Pro-Palestinian protests at U.S. universities

Pro-Palestinian protests at U.S. campuses continue to escalate, and tensions against Joe Biden’s administration are rising.

In this sense, the pro-Palestinian protests at U.S. universities in the face of the decision of the academic authorities to end the occupation of the campuses that began almost two weeks ago.

At Columbia and Cornell, yesterday, students who reject the eviction of the educational premises were suspended.

Meanwhile, pro-Palestinian protests at U.S. universities continued, while some 50 university students were arrested on campuses in Florida and Texas.

The students are demanding that universities divest from Israeli businesses or companies linked to Israel’s war effort against Hamas in Gaza, a demand that is being rejected outright by all U.S. academic institutions.

As a result, pro-Palestinian protests at US universities are on the rise and it is not ruled out that, in the end, the local police will force an eviction in the face of student resistance.

The epicenter of the pro-Palestinian protests at U.S. universities is Columbia University.

And its board announced yesterday that it was giving a peremptory deadline of 14 PM (New York time) to end the protests on campus.


Pro-Palestinian protests at U.S. universities

In addition, the students were required to sign a protocol act in which they assured that they would respect the internal rules of the university in exchange for continuing their careers without administrative sanctions.

If the students did not comply with the peremptory deadline and did not sign the protocol, Columbia would execute an academic suspension.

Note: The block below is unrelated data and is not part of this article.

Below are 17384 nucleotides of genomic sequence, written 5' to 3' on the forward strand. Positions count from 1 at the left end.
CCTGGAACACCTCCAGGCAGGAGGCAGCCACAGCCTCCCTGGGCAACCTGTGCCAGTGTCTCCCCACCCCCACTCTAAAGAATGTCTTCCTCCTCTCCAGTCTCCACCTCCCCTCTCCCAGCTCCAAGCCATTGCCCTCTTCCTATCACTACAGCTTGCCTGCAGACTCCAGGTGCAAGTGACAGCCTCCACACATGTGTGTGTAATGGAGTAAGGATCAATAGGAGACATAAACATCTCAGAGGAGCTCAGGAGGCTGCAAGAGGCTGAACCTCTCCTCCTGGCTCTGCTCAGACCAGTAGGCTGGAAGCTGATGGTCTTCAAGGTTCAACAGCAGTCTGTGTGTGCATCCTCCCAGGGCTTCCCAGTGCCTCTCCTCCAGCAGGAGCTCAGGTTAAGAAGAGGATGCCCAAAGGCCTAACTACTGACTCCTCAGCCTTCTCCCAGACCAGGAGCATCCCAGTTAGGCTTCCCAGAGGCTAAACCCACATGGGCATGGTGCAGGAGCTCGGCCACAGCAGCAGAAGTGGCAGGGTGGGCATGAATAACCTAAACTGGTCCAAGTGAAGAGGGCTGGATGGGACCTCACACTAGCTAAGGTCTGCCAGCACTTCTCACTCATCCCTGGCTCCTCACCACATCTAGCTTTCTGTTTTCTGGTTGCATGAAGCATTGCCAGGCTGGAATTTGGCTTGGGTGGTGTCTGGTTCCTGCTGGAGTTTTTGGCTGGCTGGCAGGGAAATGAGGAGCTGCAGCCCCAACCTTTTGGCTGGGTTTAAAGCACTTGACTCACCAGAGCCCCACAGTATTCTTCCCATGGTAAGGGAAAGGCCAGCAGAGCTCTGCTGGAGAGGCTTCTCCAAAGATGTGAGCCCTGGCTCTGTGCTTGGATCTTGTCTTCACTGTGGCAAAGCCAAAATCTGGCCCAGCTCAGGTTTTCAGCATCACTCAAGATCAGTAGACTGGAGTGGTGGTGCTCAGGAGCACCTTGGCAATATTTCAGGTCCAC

This was a deterrent measure to prevent the New York police from forcing an eviction from university premises.

Such coercive action by the local police could not only aggravate the social conflict, but would also affect Columbia’s ethical values, which are based on the freedom to think differently without suffering reprisals or legal sanctions.

 “We have been asked to disperse, but doing so is against the will of the students,” explained Sueda Polat, a student leader at Columbia, during a press conference.

At Columbia University, student resistance forced the administrative sanction to be executed.

On April 29, the identification of the university students who had remained in the encampment began, despite a warning from the educational authorities.

“We have begun suspending students as part of the next phase of our efforts to ensure the safety of our campus,” said Ben Chang, spokesman for the university, when asked by reporters.

While the tension was escalating at Columbia, the situation at Cornell was becoming more complicated: its academic council was demanding that the tents be removed, while the students were rejecting the official instruction. Faced with this situation, as was the case at Columbia, the identification of students for subsequent educational suspension began.

“Students requested and received multiple opportunities to consider their options, but ultimately decided not to move. With full knowledge of the upcoming sanctions, they again refused to comply and we moved forward with a first set of immediate temporary suspensions,” said Cornell head Martha E. Pollack, in an official statement.

And just as at Columbia, Texas, Florida, Princeton and Yale, Cornell students refused to accept the university board’s order and are leading pro-Palestinian protests on U.S. campuses.

Pro-Palestinian protests at U.S. universities are on the rise, and to date, there is no roadmap or negotiating table to end the educational conflict.

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